Tell the CA State Water Control Board to Impose Waste Treatment Regulations on CAFOs!

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CAFOs (concentrated animal feeding operations) are found by many studies worldwide to contribute to soil, water, and air pollution. Many studies have also found a higher incidence of illnesses in the neighboring communities such as asthma, respiratory problems, and even high blood pressure, which can lead to stroke.

The animals in CAFOs are fed with a grain diet and are given antibiotics to prevent illness and synthetic hormones to promote growth. These antibiotics along with other chemicals such as arsenic are dumped into the soil and pollute the soil and water nearby. Antibiotics are given to these animals also greatly contribute to antibiotic resistance, which increases the risk of widespread epidemic. A study found that in the United States CAFOs produce about 317 million gallons of manure each year (Pandey, 2014). CAFOs store manure in lagoons and watersheds that are at risk of spillage with storms or rainfall, which produces runoff. "In 1995 an eight-acre lagoon ruptured, spilling 22 million gallons of manure into North Carolina’s New River, killing millions of fish and other organisms" (Wendee, 2013, p. 186).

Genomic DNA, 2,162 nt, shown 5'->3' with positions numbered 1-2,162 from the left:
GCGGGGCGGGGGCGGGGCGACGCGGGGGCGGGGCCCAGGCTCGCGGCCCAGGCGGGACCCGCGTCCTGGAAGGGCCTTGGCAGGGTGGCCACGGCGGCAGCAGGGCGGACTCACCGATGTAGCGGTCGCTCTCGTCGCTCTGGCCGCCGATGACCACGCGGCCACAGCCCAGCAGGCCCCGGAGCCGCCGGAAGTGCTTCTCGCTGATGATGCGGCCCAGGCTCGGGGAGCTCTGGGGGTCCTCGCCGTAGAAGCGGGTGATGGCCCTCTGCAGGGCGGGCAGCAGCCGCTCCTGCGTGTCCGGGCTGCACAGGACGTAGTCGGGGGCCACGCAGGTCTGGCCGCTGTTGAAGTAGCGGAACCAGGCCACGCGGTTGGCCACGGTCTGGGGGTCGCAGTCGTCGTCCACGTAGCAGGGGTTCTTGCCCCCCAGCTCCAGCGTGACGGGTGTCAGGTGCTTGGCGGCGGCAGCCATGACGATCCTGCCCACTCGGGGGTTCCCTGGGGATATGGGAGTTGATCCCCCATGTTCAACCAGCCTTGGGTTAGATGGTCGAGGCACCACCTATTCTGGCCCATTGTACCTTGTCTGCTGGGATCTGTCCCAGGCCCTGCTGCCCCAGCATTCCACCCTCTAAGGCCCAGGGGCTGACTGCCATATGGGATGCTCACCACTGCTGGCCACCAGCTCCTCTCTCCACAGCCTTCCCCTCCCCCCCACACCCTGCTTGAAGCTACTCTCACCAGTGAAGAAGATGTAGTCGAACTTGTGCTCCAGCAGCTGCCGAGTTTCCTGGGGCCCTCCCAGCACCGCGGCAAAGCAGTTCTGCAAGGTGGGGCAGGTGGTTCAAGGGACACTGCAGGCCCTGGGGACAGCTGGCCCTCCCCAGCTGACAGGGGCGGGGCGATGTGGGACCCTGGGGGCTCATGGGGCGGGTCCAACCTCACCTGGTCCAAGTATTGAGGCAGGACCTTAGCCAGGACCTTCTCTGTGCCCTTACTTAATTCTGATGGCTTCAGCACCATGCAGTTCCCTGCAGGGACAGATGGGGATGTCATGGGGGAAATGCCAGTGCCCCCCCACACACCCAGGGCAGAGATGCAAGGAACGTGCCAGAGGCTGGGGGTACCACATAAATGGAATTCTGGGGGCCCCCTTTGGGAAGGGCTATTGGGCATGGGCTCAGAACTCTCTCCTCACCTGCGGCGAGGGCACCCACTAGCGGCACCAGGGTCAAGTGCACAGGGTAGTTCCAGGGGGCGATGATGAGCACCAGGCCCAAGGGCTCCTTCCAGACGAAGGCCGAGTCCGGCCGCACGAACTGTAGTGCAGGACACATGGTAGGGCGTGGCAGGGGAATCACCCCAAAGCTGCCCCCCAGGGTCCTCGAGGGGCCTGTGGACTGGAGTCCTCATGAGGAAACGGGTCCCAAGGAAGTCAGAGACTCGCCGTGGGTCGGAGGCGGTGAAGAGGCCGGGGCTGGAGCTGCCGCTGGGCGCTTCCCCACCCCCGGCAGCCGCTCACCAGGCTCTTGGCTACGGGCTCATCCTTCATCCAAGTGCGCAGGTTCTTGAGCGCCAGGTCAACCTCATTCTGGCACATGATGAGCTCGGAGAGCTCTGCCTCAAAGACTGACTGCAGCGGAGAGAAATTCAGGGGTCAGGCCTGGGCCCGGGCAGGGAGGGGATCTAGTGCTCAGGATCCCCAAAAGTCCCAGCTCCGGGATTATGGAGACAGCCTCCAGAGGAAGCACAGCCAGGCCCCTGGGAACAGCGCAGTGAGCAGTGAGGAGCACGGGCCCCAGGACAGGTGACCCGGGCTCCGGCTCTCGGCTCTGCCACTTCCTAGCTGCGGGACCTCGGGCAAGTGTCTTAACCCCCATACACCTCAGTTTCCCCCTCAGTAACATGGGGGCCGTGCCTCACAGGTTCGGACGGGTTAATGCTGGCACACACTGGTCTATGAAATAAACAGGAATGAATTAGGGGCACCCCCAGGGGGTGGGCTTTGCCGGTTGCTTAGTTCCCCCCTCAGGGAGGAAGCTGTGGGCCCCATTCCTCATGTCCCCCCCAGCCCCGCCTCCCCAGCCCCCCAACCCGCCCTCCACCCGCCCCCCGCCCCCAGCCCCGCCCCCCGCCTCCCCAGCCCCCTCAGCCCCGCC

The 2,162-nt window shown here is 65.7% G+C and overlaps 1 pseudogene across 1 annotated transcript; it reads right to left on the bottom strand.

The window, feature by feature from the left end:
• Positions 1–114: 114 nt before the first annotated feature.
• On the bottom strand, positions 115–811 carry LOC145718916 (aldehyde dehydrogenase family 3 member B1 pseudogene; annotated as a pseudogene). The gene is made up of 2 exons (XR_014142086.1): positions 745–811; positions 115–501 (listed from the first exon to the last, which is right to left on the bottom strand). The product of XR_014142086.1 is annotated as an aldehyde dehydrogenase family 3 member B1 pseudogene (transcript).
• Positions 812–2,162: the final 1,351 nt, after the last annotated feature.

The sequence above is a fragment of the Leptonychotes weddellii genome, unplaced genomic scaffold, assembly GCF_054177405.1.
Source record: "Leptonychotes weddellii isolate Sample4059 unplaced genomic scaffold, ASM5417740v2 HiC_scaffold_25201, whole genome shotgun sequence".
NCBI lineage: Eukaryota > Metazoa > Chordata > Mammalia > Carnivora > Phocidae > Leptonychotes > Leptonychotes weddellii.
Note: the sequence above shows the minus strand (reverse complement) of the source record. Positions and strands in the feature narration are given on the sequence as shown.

CAFOs settle in cheap lands with neighboring minority communities with low socioeconomic status. This situation results in environmental injustice for minority populations as they are disproportionately affected (Wendee, 2013, p. 183).

Human sewage is treated and filtered before being released into the environment, but there are no regulations for the treatment of waste from CAFOs. The treatment of animal waste is essential to improve and protect the health and safety of individuals living in communities near CAFOs across California. Tell the California State Water Resources Control Board to impose waste treatment regulations on CAFOs!

 

Pandey, P., Soupir, M., & Ikenberry, C. (2014). Modelling animal waste pathogen transport from agricultural land to streams. IOP Conference Series: Earth and Environmental Science, 19(1), 6.

Wendee Nicole. (2013). CAFOs and Environmental Justice: The Case of North Carolina. Environmental Health Perspectives (Online), 121(6), A182.



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